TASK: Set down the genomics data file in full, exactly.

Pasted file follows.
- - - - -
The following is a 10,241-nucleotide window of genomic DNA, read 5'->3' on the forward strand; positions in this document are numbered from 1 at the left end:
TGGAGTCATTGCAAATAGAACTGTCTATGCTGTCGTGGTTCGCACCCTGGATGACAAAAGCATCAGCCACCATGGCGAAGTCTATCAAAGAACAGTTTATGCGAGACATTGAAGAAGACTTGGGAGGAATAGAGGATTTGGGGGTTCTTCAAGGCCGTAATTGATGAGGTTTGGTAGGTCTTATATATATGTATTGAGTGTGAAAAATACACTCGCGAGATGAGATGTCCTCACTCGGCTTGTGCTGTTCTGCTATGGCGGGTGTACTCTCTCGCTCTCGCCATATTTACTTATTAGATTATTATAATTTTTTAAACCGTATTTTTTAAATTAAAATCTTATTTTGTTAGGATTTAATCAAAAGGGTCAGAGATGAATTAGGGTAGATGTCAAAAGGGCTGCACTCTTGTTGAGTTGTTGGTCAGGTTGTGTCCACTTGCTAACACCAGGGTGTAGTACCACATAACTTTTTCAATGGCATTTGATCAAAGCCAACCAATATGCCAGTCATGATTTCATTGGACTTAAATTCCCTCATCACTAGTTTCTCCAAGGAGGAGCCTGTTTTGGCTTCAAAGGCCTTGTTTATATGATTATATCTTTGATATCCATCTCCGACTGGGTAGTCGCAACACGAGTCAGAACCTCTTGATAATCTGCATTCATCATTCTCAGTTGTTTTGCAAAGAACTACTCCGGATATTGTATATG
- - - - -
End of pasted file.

The following is a 10,241-nucleotide window of genomic DNA, read 5'->3' on the forward strand; positions in this document are numbered from 1 at the left end:
TGGAGTCATTGCAAATAGAACTGTCTATGCTGTCGTGGTTCGCACCCTGGATGACAAAAGCATCAGCCACCATGGCGAAGTCTATCAAAGAACAGTTTATGCGAGACATTGAAGAAGACTTGGGAGGAATAGAGGATTTGGGGGTTCTTCAAGGCCGTAATTGATGAGGTTTGGTAGGTCTTATATATATGTATTGAGTGTGAAAAATACACTCGCGAGATGAGATGTCCTCACTCGGCTTGTGCTGTTCTGCTATGGCGGGTGTACTCTCTCGCTCTCGCCATATTTACTTATTAGATTATTATAATTTTTTAAACCGTATTTTTTAAATTAAAATCTTATTTTGTTAGGATTTAATCAAAAGGGTCAGAGATGAATTAGGGTAGATGTCAAAAGGGCTGCACTCTTGTTGAGTTGTTGGTCAGGTTGTGTCCACTTGCTAACACCAGGGTGTAGTACCACATAACTTTTTCAATGGCATTTGATCAAAGCCAACCAATATGCCAGTCATGATTTCATTGGACTTAAATTCCCTCATCACTAGTTTCTCCAAGGAGGAGCCTGTTTTGGCTTCAAAGGCCTTGTTTATATGATTATATCTTTGATATCCATCTCCGACTGGGTAGTCGCAACACGAGTCAGAACCTCTTGATAATCTGCATTCATCATTCTCAGTTGTTTTGCAAAGAACTACTCCGGATATTGTATATG